My 1965 Encounter with Segregation


Dotty and I watched the film Hidden Figures recently. We really enjoyed it. I was especially touched by the scenes related to the fact that “Colored” women had to use a separate bathroom at Langley in Virginia, beginning in the 1940’s.

I was born in Barstow, California, and then lived in Huntington Park, East L.A., Reseda and Canoga Park until age 20. I was accustomed to mingling with people across the ethnic spectrum, but while living in East L.A. as a 9-year old I did see some racial tensions surface between the White (where I lived), Black and Hispanic apartment complexes adjacent to each other.

The reason this part of the story line in Hidden Figures resonated with me was because my baptism into prejudice was connected to a bathroom. As a new believer in 1964-65 I was connected to a Fundamentalist church in Canoga Park, California. The pastor channeled the young people to Bob Jones University. He encouraged me to transfer from CalState at Northridge as an Art Major to BJU to be a “preacher boy,” and I did.

In late August 1965 I began a road trip with Mike McCubbins and Bob Stark to Greenville, South Carolina. I could write a small book about the details of that trek.

When we got to somewhere in Texas, we stopped to get gas. On the other side of our pump was a race car on a trailer bed and the engine was revving very loudly. While Mike was filling up, I cupped my hands and yelled into his ears, “I’m going to the bathroom.” Bob also walked away from the car to relieve himself. We both came back to the car. Bob looked at me and said, “Where did you go?” I replied, “To the bathroom.” He said, “Where?” I pointed to the side of the building. Bob exclaimed, “That’s the Black restroom!” The emotions I felt upon hearing those words were varied – stunned, shocked, confused, angry. The place I went to had a dirt floor and didn’t smell good, but I just figured “this is the bathroom this gas station provides.” I was very weary from the ordeal of our trip, so it took me a while to process Bob’s words about a separate place for the “Colored.”

But here’s the real irony: I had no idea then that we were actually on a journey to a school that did not admit Afro-Americans as students or faculty! I trusted the pastor’s counsel, as he strongly believed that BJU was the only institution where one could get a Christ-honoring education.

In my second year at BJU, I came across a booklet that contained a 1960 message by Bob Jones Sr., Is Segregation Scriptural? The answer Bob Sr. gave was “Yes.” In this booklet he was sure, “If you are against segregation and against racial separation, then you are against God Almighty . . . . God is the author of segregation.” After Dr. Bob Sr.’s funeral, my fiancée, Dotty, myself and Jim West left BJU in January, 1968, and transferred to Covenant College, Lookout Mountain, Tennessee.

In 1982, Ted Koppel interviewed Bob Jones III on “Nightline.” Unfortunately, Ted did not know some of the right questions to ask, and Bob III avoided the actual issues. I then wrote a booklet and attempted to identify the real issues at stake, Segregation or Scripture? The Missing Issue in the Case of IRS vs. BJU.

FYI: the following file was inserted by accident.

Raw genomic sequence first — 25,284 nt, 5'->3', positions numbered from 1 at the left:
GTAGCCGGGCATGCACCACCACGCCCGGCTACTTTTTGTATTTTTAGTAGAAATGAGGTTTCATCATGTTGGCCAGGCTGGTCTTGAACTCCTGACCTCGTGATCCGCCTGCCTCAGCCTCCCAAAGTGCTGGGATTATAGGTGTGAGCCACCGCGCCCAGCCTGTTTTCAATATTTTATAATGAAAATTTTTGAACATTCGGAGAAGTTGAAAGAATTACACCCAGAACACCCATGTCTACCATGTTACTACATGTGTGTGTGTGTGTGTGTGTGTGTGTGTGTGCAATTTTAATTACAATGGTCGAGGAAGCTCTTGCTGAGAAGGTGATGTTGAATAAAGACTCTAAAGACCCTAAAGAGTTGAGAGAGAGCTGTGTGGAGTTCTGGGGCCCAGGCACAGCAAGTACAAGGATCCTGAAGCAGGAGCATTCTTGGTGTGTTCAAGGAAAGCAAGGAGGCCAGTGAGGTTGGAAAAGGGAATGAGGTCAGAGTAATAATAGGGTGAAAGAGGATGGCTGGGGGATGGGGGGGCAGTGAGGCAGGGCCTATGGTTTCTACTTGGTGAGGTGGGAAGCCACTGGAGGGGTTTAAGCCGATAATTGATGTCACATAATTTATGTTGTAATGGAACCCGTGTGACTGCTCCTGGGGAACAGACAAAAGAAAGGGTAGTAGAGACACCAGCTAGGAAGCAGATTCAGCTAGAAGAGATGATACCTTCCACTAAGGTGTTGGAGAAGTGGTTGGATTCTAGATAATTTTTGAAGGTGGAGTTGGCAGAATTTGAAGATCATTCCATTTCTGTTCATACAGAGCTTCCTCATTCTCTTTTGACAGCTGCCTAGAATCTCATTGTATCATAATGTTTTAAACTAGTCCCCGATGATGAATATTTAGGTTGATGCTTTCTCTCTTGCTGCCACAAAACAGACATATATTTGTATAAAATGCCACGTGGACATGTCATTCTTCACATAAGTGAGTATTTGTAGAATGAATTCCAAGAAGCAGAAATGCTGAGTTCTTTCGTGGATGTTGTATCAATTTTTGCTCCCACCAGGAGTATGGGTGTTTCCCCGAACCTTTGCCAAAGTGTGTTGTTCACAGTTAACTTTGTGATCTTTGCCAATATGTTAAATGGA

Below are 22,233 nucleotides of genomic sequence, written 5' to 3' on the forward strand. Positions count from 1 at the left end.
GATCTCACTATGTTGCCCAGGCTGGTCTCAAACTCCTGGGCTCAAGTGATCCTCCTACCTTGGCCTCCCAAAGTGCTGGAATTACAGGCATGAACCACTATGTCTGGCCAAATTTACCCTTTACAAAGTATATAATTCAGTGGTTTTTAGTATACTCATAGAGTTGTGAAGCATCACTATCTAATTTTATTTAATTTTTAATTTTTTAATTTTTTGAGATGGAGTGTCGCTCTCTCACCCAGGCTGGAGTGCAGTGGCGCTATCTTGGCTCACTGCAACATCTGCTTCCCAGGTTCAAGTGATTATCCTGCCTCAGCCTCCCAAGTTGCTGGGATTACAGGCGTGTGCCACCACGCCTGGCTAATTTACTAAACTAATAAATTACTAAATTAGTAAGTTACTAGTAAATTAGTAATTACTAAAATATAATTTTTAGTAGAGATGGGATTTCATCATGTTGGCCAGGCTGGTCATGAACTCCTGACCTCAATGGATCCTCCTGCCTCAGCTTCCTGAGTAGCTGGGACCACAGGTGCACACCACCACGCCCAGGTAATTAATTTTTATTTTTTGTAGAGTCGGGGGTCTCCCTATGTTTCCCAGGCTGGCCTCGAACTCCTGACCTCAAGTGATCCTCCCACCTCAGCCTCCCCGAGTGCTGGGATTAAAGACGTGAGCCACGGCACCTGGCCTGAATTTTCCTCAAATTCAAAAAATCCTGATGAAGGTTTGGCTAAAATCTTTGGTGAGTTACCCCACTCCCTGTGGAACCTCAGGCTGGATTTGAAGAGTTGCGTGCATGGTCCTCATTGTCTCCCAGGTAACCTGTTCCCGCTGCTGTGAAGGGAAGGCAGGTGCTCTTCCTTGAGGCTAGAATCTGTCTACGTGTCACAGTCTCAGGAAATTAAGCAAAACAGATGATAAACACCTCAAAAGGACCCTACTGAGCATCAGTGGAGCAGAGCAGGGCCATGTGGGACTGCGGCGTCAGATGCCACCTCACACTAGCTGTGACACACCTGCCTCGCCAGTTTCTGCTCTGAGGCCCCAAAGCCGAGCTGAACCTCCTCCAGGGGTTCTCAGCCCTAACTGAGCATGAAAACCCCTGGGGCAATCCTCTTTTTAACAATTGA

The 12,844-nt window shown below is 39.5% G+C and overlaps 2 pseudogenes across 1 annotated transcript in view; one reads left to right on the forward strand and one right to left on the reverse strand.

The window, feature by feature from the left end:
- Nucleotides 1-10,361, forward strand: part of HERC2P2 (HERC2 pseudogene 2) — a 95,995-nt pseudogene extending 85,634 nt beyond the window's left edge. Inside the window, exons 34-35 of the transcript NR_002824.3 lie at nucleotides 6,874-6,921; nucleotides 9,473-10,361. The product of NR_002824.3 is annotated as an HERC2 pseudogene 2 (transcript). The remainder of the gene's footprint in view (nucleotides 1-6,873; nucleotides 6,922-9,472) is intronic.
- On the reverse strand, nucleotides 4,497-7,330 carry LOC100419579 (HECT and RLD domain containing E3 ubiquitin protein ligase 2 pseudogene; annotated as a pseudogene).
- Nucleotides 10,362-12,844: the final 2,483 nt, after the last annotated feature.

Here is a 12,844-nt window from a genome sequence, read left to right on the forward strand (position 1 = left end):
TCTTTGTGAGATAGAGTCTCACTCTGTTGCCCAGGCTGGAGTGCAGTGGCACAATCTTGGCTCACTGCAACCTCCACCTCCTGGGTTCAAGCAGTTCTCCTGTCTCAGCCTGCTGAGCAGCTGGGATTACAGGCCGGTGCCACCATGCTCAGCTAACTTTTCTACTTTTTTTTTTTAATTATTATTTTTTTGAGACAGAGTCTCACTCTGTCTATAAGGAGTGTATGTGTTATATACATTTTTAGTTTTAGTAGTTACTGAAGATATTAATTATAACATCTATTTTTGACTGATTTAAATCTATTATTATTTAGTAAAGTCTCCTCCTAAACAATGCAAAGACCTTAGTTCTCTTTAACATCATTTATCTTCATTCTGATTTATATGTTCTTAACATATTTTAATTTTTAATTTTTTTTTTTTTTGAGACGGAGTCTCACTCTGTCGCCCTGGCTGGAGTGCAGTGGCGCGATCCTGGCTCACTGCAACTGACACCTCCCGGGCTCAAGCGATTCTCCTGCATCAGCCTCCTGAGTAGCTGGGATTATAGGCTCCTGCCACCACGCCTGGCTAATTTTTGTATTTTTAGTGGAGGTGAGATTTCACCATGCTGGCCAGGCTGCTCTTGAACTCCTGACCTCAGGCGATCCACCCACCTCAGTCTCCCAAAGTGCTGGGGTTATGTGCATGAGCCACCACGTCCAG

In 1966 I was present in a chapel service where Bob Jones Jr. said, “Blacks are at their best when they serve tables,” which was aired to the community and beyond via BJU’s radio station, WMUU. Why should we be surprised by such remarks once we realize the little-known fact that this school at its inception received impetus from and had backing from the Ku Klux Klan?

Beginning in Panama City, Florida, in 1927, BJU vigorously and dogmatically carried out a segregationist policy for more than fifty years. “With the help of wealthy supporters, Bob Jones founded a college near Panama City, Florida, in 1926. Bibb Graves, who had just been elected governor of Alabama with the official backing of the Ku Klux Klan, gave the keynote address at the groundbreaking ceremony. When classes began in 1927, admission of students was officially restricted to members of the white race, a policy that persisted until 1971.” ( 2009)

“In the late 1920s, Jones, like Billy Sunday (who was an Iowan), accepted contributions for his evangelistic campaigns from the Ku Klux Klan. Jones also supported members of the Klan, notably his friend, Alabama Governor Bibb Graves, for political office. Although Jones rejected lawlessness and lynching, he sympathized with the Klan’s professed endorsement of religious orthodoxy.” (

In 1960, Bob Sr. asserted, “We had planned to build a school, just like BJU, here in the South, for colored people . . . . We wanted to build a great school where colored people could come and get all the culture that we offer here at BJU.” Only those with a sense or experience of BJU’s sub-culture can appreciate what must have been the unbelievable angst that lay beneath then BJU President Stephen Jones’ 2008 confession that the school’s past racial policies were informed by the world, not Scripture. The prevailing atmosphere at BJU was that everything the school did was right and Bible-based – no questions asked; no griping tolerated. Sayings of Bob Jones Sr. were posted above the chalkboards in every classroom. The repudiation of the Founder’s long-standing view of segregation by the BJU Administration would indeed require the intersection of tremendous pressures from varied sources.

  • Jon Zens, October, 2018


Segregation or Scripture? is available at and via PDF from the author. The advertisement below appeared in The Etude music magazine, June, 1944.

BJU v IRS Segregation JZ 1982

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